On June 1, the National Institutes of Health (NIH) released the Federal Pain Research Strategy (FPRS), a long-term strategic plan for the federal agencies that support pain research. It is essentially a companion plan to the National Pain Strategy (NPS), which identifies what steps must be taken to improve pain awareness, professional education, and delivery of care.
“U.S. Pain Foundation is pleased with the thoughtful work that was invested by many researchers in creating this excellent plan,” says Cindy Steinberg, national director of policy and advocacy for U.S. Pain. “There is no specific funding earmarked to implement this essential plan, so we encourage our members to support our efforts to advocate for increased funding for pain research at the NIH and within other federal agencies.”
The goal of the FPRS is to identify research priorities that will advance understanding of pain and lead to the development of new and more effective treatments. Working for over a year, a diverse group of scientific experts and federal representatives created this plan under the auspices of the Interagency Pain Research Coordinating Committee (IPRCC) in a process similar to the one used to develop the NPS.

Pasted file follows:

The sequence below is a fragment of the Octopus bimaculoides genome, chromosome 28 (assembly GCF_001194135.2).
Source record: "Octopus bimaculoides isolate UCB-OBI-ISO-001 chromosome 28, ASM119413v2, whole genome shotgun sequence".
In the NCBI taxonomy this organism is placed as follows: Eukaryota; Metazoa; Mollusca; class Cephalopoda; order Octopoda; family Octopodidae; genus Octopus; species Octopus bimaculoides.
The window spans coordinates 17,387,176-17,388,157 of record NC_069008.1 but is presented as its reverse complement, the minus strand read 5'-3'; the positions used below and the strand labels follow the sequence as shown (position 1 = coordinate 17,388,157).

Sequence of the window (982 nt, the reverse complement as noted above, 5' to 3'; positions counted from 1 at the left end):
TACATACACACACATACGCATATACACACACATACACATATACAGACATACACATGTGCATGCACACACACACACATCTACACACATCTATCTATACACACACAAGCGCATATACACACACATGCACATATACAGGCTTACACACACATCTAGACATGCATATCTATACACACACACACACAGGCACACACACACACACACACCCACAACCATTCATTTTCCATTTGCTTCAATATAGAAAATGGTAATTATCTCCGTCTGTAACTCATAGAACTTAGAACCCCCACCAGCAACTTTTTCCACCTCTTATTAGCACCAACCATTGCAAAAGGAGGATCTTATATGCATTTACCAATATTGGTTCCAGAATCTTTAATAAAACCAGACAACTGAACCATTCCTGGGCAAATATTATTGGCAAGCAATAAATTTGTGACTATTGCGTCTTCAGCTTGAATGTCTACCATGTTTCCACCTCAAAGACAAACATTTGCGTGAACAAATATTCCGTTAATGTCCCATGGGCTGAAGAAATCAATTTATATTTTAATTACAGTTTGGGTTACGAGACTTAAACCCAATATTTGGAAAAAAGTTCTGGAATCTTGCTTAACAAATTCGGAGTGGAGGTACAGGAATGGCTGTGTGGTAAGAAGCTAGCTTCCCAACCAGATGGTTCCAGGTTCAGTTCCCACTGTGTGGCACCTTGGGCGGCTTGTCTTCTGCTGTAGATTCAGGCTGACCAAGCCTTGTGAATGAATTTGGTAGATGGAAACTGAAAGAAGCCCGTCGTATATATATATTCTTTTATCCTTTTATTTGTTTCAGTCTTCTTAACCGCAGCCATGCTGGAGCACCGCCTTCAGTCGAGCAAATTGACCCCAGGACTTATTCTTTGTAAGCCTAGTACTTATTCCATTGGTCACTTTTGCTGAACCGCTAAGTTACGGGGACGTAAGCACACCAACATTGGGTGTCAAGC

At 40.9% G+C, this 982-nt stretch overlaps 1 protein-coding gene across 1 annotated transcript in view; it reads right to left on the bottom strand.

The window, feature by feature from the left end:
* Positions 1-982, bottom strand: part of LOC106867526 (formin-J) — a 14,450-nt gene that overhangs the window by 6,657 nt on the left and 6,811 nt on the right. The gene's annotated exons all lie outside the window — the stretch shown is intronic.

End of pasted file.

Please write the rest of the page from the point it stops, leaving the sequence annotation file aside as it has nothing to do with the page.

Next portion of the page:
Research recommendations were made in the areas of prevention, acute pain, the transition from acute to chronic pain, chronic pain, and disparities in care between certain populations. In addition, recommendations were made in the cross-cutting areas of novel drugs and nonpharmacological treatments, screening tools and outcome measures, national registries and data sets, effective models of care delivery, and precision medicine. Once all the specific topics in each area were identified, the experts were asked to rank research topics according to which topics address a significant need and have the potential to improve patient outcomes at the individual and population level.
Some examples of priority recommendations include:
- Development of Safer Opioids, New, Non-pioid Analgesics and the First Generation of Disease Modifying Agents (medications that slow the progression of disease)
- Determine the Mechanisms that Sustain or Resolve Chronic Pain
- Determine the Long-term Effectiveness of Available Pharmacologic and Non-Pharmacologic Treatments for Chronic Pain
- Study the Susceptibility and Resilience Factors Underlying the Transition from Acute to Chronic Pain
You can read explanations of these research priorities and the entire FPRS here.